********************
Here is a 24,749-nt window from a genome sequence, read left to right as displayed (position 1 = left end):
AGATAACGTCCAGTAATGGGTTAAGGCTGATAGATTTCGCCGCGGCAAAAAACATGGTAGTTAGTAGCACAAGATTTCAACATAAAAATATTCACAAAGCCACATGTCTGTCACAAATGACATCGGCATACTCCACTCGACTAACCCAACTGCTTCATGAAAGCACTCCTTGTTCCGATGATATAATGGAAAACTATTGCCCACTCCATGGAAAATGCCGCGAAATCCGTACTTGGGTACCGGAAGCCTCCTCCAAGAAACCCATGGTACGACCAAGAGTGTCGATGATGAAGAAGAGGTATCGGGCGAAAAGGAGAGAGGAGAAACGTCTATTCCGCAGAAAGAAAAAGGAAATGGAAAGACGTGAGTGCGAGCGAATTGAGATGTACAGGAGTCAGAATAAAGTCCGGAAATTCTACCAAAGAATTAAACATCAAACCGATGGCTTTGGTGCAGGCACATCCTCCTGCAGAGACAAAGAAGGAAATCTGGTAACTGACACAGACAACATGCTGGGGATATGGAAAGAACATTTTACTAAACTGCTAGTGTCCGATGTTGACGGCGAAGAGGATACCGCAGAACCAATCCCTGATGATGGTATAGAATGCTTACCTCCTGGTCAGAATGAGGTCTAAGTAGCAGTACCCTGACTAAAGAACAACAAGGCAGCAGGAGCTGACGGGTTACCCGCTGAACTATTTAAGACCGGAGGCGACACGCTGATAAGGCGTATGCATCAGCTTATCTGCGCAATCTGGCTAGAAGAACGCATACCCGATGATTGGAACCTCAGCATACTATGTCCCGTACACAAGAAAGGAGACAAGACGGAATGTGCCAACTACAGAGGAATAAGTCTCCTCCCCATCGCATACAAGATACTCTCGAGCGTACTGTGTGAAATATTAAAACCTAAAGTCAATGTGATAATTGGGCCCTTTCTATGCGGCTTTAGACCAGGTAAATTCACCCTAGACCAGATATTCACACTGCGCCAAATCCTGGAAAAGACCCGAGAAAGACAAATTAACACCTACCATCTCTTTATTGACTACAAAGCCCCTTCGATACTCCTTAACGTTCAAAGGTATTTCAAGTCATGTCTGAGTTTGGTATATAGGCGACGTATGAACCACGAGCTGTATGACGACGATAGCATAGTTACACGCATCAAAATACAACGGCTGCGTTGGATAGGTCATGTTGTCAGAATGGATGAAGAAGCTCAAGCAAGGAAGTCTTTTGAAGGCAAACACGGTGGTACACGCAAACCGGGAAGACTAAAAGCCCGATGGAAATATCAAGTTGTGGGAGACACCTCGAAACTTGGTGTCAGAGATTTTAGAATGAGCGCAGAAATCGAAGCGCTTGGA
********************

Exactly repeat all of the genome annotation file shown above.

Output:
Here is a 24,749-nt window from a genome sequence, read left to right as displayed (position 1 = left end):
AGATAACGTCCAGTAATGGGTTAAGGCTGATAGATTTCGCCGCGGCAAAAAACATGGTAGTTAGTAGCACAAGATTTCAACATAAAAATATTCACAAAGCCACATGTCTGTCACAAATGACATCGGCATACTCCACTCGACTAACCCAACTGCTTCATGAAAGCACTCCTTGTTCCGATGATATAATGGAAAACTATTGCCCACTCCATGGAAAATGCCGCGAAATCCGTACTTGGGTACCGGAAGCCTCCTCCAAGAAACCCATGGTACGACCAAGAGTGTCGATGATGAAGAAGAGGTATCGGGCGAAAAGGAGAGAGGAGAAACGTCTATTCCGCAGAAAGAAAAAGGAAATGGAAAGACGTGAGTGCGAGCGAATTGAGATGTACAGGAGTCAGAATAAAGTCCGGAAATTCTACCAAAGAATTAAACATCAAACCGATGGCTTTGGTGCAGGCACATCCTCCTGCAGAGACAAAGAAGGAAATCTGGTAACTGACACAGACAACATGCTGGGGATATGGAAAGAACATTTTACTAAACTGCTAGTGTCCGATGTTGACGGCGAAGAGGATACCGCAGAACCAATCCCTGATGATGGTATAGAATGCTTACCTCCTGGTCAGAATGAGGTCTAAGTAGCAGTACCCTGACTAAAGAACAACAAGGCAGCAGGAGCTGACGGGTTACCCGCTGAACTATTTAAGACCGGAGGCGACACGCTGATAAGGCGTATGCATCAGCTTATCTGCGCAATCTGGCTAGAAGAACGCATACCCGATGATTGGAACCTCAGCATACTATGTCCCGTACACAAGAAAGGAGACAAGACGGAATGTGCCAACTACAGAGGAATAAGTCTCCTCCCCATCGCATACAAGATACTCTCGAGCGTACTGTGTGAAATATTAAAACCTAAAGTCAATGTGATAATTGGGCCCTTTCTATGCGGCTTTAGACCAGGTAAATTCACCCTAGACCAGATATTCACACTGCGCCAAATCCTGGAAAAGACCCGAGAAAGACAAATTAACACCTACCATCTCTTTATTGACTACAAAGCCCCTTCGATACTCCTTAACGTTCAAAGGTATTTCAAGTCATGTCTGAGTTTGGTATATAGGCGACGTATGAACCACGAGCTGTATGACGACGATAGCATAGTTACACGCATCAAAATACAACGGCTGCGTTGGATAGGTCATGTTGTCAGAATGGATGAAGAAGCTCAAGCAAGGAAGTCTTTTGAAGGCAAACACGGTGGTACACGCAAACCGGGAAGACTAAAAGCCCGATGGAAATATCAAGTTGTGGGAGACACCTCGAAACTTGGTGTCAGAGATTTTAGAATGAGCGCAGAAATCGAAGCGCTTGGA